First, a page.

"We'll have that discussion today and see, in fact, how that comes about," Herbert said during the taping of his monthly news conference on KUED. "Again, my job is to reflect the desires and the will of the people in Utah."
He said Utah has been consistent in saying, "We want to have a legislative fix," citing the stalled Public Lands Initiative proposed by Rep. Rob Bishop, R-Utah, that would "bring peace to really 18 million acres" in the state.
Other places, including Colorado, are actively competing to host the show, estimated to contribute tens of millions of dollars in state and local tax revenues.
Thousands of Outdoor Retailer attendees spend an average of $1,019 each in Salt Lake, according to an assessment by Visit Salt Lake and the Kem C. Gardner Policy Institute, meaning that the two events combined inject nearly $50 million annually into the city's economy.
But that's just 10 days worth of economic activity, Beck says, going toward things like restaurants, hotels, shopping and local attractions. "The economic impact is exponentially higher."
On Wednesday, Conservation Colorado ran advertisements in Utah's two largest newspapers encouraging the Outdoor Retailer show to move to Colorado, a campaign that will continue with digital ads aimed at wooing the show.
Pete Maysmith, the group's executive director, said Colorado "has a long and proud history of protecting our public lands. … If the outdoor industry is looking for show locations that reflect its values of stewardship and a passion for outdoor recreation, it should look no further than the Centennial State."
The Outdoor Industry Association had said in a statement before the meeting that if it was unable to reach an agreement, “OIA will continue to work with Outdoor Retailer to move the show as soon as possible."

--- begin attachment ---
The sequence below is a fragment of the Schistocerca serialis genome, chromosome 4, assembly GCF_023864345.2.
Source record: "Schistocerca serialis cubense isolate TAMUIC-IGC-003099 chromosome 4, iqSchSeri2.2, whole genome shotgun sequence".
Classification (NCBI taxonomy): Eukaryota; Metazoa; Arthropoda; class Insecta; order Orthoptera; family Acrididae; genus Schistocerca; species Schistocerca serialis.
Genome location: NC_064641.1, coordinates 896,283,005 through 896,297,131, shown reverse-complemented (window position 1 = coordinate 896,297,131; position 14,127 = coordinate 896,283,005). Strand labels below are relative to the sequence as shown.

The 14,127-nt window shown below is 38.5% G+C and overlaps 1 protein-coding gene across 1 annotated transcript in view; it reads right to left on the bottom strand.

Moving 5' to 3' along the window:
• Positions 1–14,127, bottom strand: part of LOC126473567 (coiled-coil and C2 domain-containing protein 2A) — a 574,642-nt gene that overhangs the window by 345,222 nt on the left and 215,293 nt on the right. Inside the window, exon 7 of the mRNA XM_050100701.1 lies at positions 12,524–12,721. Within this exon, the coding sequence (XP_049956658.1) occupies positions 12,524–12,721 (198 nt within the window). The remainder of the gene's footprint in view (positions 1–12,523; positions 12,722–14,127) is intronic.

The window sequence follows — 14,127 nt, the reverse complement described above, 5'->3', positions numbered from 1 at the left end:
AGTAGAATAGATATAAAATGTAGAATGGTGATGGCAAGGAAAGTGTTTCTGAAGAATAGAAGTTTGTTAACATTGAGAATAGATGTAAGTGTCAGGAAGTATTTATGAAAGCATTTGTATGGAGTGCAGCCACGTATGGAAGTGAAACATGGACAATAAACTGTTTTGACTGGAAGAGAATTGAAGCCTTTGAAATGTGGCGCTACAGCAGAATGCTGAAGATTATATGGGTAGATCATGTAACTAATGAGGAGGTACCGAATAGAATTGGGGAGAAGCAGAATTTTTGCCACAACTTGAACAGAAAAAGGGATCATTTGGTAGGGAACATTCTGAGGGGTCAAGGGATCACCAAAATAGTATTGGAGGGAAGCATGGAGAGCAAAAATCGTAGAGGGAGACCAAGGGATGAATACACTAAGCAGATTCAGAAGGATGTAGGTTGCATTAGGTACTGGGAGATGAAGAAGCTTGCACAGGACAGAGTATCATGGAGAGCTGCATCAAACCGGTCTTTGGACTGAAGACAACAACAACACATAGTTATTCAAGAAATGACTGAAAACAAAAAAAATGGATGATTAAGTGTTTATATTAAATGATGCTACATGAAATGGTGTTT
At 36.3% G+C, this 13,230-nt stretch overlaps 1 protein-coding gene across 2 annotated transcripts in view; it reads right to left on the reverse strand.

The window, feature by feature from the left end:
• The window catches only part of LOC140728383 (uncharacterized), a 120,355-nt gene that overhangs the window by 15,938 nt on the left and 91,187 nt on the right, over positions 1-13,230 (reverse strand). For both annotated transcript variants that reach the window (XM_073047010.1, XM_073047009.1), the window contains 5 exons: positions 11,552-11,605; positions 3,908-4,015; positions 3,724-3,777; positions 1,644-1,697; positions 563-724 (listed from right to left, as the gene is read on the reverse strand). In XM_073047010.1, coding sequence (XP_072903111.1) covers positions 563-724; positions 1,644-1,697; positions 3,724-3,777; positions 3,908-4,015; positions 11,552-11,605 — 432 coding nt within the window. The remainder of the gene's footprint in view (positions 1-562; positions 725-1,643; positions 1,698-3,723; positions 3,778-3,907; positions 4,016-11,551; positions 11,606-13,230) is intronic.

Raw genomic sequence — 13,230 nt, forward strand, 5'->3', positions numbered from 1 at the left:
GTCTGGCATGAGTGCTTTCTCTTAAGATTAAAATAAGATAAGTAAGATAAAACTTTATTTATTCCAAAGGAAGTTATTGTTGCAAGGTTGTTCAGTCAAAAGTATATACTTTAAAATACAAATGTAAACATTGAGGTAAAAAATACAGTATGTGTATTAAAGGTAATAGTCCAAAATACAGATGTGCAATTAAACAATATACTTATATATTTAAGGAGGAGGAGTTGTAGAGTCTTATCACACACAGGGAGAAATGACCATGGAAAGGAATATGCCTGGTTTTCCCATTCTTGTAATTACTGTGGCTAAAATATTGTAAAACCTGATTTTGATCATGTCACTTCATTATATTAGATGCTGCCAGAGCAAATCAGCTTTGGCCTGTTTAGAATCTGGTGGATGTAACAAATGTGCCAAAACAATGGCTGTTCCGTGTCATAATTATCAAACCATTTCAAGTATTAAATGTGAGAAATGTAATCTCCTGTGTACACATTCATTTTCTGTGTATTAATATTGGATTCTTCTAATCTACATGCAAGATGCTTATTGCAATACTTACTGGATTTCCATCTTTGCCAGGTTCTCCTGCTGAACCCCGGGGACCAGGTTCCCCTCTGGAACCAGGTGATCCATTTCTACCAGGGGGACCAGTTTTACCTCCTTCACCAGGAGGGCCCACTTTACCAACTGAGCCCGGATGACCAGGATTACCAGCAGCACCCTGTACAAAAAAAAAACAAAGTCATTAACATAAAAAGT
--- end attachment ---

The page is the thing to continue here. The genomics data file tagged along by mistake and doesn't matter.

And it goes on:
Herbert, the association said, is being asked "to stop all efforts to rescind the Bears Ears National Monument through executive order, to stop efforts to gut the Antiquities Act and to support keeping our public lands public for all Americans to enjoy."
Herbert said his preference is to have land in San Juan County protected through action by Congress. He said the issue can be resolved "in the best interests of everyone" with action by a new president and Congress.
"For me, it's a better opportunity legislatively," the governor said. "It's kind of a repeal and replace. We're going to replace it with this and repeal the monument. That's how I envision it."
Senate President Wayne Niederhauser, R-Sandy, said if the Outdoor Retailer show decides to leave Utah, it won't be part of future discussions about the state's public lands and outdoor recreation.
“Please stay at the table and work with us,” Niederhauser urged the retailers.
He said Utah is a much better place for the outdoor industry showcase.
“My argument for the people of Colorado is that we are still the outdoor capital,” Niederhauser said. “We have more federal land than they do. We have more open space than they do.”
The governor said when it comes to the Outdoor Retailer show and the association, Utah has "been a blessing to them, too. They've doubled or tripled over the last 20 years since they've been sited here in Utah."
Herbert said it's in the trade show's best interest to stay put because "there is in fact no better place than here in Utah" for outdoor recreation opportunities with more than 35 million acres of public lands.
Utah Democratic Party Chairman Peter Corroon slammed the Republican governor and GOP-controlled Legislature for costing the state $45 million in revenues from losing the Outdoor Retailer show.
“Today all Utahns are feeling the consequences of the far-right agenda of the Utah Republican Party," Corroon said in a statement, adding that the governor "refuses to drop the party lines for the betterment of Utah's economy."
Contributing: Ryan Morgan